Snipers initially appear to offer little to a Taiwanese defense against potential Chinese invasion. Being an island nation, protecting Taiwan from China’s People’s Liberation Army (PLA) will principally be a contest of air and naval power, leaving ground defense as the last resort in a desperate situation. But, as the PLA’s advantages in size and might have widened, Taiwan’s defensive approach has had to move away from victory and towards deterrence, which may create a place for sniping as part of a larger strategy.
In 2017 the Taiwanese chief of armed forces introduced a new defense concept, commonly referred to as the “porcupine strategy,” that the US advocates and that focuses on inflicting the greatest cost possible on invading forces.1 Such a strategy focuses less on expensive conventional weaponry and more on a large quantity of concealable and agile components such as portable missiles and nimble sea and land vehicles. The idea is not to defeat China, but to make Taiwan too prickly and painful to hold; an environment that snipers would fit into nicely.
Snipers, epitomizing the values of both agility and concealability, would be well worth investing in for the Taiwanese Army. With increased numbers and training, they can make both the cities and mountains of Taiwan a deadly and demoralizing place for the Chinese. If supported and publicized sufficiently, a prestigious sniper program and robust network of porcupine-style defenses could even make the thought of occupation distasteful enough for the Chinese to forego invasion altogether.
The desired impact of Taiwanese snipers will only be attainable if they can be applied properly, a lesson that is well illustrated in the US experiences in Vietnam.2 Snipers must be free to capitalize on their concealability and agility to be a useful tool as well as to find a place in a well-designed porcupine strategy. This requires a full recognition by leaders that the utility of snipers is not merely as long-range infantry, but as masters of their own fieldcraft with the potential for recon, elimination of important individuals, and the denial of enemy mobility.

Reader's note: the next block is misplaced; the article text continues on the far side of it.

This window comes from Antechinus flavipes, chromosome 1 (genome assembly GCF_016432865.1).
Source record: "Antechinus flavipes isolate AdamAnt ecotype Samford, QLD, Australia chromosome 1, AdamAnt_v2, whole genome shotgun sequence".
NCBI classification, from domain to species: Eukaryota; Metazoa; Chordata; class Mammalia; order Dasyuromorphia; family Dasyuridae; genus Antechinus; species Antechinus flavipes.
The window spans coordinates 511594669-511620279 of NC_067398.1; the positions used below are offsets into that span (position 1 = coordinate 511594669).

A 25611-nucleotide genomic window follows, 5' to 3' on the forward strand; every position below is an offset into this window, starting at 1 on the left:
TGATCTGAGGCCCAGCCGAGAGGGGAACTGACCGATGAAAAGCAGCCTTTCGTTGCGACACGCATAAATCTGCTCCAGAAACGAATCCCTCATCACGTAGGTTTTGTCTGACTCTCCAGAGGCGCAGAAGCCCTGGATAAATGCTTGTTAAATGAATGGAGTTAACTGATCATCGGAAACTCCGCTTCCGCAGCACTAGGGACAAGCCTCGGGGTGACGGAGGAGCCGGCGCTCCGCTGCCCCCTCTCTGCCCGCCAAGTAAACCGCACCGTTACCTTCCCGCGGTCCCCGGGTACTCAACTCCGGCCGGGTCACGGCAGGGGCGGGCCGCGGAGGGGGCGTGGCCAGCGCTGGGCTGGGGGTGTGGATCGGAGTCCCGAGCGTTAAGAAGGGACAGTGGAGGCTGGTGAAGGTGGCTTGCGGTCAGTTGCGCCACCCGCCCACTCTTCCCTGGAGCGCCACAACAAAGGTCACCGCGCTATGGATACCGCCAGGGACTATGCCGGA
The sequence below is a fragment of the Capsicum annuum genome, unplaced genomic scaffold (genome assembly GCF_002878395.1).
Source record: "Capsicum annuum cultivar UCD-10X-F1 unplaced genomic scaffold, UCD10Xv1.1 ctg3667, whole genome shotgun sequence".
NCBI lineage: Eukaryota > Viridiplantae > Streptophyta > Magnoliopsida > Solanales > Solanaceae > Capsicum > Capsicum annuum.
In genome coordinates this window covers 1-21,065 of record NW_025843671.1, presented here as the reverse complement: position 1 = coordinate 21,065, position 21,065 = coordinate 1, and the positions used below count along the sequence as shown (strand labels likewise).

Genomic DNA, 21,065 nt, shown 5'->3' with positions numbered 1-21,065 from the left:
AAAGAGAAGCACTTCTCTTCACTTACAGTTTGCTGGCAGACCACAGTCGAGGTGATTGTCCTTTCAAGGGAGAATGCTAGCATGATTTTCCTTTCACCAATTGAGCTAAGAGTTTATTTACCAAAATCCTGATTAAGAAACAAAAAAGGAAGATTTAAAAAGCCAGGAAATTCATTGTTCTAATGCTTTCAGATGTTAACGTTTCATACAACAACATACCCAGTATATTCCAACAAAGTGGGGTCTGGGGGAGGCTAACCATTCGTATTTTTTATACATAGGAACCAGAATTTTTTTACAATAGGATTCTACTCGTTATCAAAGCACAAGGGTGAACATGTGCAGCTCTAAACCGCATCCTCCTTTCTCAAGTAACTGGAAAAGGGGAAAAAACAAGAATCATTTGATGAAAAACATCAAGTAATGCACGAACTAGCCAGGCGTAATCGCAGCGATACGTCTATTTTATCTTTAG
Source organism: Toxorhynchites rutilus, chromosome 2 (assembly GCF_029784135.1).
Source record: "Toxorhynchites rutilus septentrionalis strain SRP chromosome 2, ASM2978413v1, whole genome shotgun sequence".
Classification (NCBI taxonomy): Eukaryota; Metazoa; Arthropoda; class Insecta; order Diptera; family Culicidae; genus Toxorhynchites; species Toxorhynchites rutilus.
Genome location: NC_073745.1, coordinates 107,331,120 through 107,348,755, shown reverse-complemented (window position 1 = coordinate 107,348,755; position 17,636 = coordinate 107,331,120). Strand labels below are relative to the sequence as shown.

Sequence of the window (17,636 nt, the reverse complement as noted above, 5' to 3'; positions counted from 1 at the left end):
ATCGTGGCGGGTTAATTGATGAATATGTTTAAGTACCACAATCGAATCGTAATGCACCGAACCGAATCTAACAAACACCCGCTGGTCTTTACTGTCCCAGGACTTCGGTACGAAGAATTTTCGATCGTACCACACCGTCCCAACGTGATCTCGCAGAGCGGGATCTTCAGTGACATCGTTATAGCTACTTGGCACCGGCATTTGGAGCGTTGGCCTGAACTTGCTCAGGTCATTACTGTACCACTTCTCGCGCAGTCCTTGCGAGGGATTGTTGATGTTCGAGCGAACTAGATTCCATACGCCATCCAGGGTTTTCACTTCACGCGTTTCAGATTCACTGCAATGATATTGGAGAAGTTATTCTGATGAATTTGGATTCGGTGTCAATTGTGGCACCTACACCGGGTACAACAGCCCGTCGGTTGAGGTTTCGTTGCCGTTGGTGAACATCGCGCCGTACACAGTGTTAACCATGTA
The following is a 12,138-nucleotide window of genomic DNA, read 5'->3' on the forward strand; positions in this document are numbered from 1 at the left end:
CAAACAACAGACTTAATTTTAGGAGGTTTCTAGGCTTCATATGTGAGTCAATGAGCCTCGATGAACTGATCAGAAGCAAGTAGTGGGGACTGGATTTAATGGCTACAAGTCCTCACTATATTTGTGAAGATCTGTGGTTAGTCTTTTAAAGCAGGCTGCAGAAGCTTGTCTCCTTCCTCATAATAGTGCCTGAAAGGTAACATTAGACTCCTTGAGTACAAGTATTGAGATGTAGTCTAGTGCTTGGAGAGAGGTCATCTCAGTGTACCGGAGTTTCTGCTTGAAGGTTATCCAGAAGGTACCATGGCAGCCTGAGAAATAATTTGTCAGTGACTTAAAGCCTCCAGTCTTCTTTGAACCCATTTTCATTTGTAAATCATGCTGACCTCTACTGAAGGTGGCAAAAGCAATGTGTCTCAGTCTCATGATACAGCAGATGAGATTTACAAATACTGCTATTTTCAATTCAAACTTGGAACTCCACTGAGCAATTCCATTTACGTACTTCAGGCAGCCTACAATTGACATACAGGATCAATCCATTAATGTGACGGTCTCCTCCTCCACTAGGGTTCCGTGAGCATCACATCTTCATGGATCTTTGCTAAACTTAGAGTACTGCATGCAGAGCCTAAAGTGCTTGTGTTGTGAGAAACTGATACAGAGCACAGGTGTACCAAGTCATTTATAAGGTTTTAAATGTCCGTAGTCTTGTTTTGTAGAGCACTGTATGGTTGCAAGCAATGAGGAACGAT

To be sure, things will have to go badly wrong for Taiwanese snipers to see any sort of significant use. But if the porcupine strategy is to be embraced fully, they should not be forgotten. They represent a relatively low-cost military component when it comes to money and manpower but require time to train effectively. The buzz surrounding snipers could even prove a helpful substitute for the strong popularity of equipment like new tanks and submarines that would have to be sacrificed to adopt the strategy completely. There is apparent interest in both marksmanship3 and sniping4 in Taiwan that could support such a pivot.
As Taiwan grapples with the threat of an increasingly confident and capable China, planning for the worst possible outcome may be the best way of dissuading it now and in the future. And should the unthinkable land invasion or occupation really occur, a capable contingent of snipers will quickly prove their value.
Sniper Central Global Affairs Analyst